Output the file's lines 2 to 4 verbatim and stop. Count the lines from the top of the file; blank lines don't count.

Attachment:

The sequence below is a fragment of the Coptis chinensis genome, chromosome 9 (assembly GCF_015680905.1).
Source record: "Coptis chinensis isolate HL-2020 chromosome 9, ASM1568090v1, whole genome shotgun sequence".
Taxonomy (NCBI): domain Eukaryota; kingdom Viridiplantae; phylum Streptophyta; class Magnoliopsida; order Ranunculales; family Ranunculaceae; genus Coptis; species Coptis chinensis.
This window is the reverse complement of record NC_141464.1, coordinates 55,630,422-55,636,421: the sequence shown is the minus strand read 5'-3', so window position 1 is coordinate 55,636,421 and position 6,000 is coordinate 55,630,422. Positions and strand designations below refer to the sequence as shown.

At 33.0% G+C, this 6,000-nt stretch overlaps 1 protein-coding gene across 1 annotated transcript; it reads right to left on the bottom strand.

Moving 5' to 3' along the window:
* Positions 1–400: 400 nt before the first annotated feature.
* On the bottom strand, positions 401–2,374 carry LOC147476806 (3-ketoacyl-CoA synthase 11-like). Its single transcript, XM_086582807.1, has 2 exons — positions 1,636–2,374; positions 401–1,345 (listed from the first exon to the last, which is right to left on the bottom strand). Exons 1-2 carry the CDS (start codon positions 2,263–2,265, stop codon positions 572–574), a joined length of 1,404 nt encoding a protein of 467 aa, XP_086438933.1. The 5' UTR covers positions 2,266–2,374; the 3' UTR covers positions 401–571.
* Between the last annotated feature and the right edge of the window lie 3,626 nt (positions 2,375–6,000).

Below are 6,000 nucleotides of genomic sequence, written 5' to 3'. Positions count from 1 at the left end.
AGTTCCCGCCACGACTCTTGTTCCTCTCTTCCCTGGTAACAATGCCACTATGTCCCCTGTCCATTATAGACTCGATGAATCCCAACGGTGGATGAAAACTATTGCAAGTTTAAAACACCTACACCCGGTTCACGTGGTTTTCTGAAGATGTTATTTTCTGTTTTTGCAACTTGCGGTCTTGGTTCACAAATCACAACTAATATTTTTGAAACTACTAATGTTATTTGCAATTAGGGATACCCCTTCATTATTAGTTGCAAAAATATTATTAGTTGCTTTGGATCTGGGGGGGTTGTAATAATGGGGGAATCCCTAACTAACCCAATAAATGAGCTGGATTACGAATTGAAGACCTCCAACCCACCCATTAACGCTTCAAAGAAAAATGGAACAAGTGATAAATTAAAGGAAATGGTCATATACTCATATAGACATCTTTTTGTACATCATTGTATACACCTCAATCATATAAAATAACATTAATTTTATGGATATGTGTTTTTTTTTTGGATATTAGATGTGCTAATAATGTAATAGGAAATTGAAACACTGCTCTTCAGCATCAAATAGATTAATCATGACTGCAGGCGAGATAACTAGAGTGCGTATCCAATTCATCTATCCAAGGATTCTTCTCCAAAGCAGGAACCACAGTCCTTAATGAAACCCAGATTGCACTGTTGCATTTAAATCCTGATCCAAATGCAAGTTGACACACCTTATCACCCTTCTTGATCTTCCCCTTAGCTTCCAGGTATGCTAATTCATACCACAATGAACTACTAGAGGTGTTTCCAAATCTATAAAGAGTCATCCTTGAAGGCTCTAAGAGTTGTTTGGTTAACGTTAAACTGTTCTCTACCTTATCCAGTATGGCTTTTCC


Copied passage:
Source record: "Coptis chinensis isolate HL-2020 chromosome 9, ASM1568090v1, whole genome shotgun sequence".
Taxonomy (NCBI): domain Eukaryota; kingdom Viridiplantae; phylum Streptophyta; class Magnoliopsida; order Ranunculales; family Ranunculaceae; genus Coptis; species Coptis chinensis.
This window is the reverse complement of record NC_141464.1, coordinates 55,630,422-55,636,421: the sequence shown is the minus strand read 5'-3', so window position 1 is coordinate 55,636,421 and position 6,000 is coordinate 55,630,422. Positions and strand designations below refer to the sequence as shown.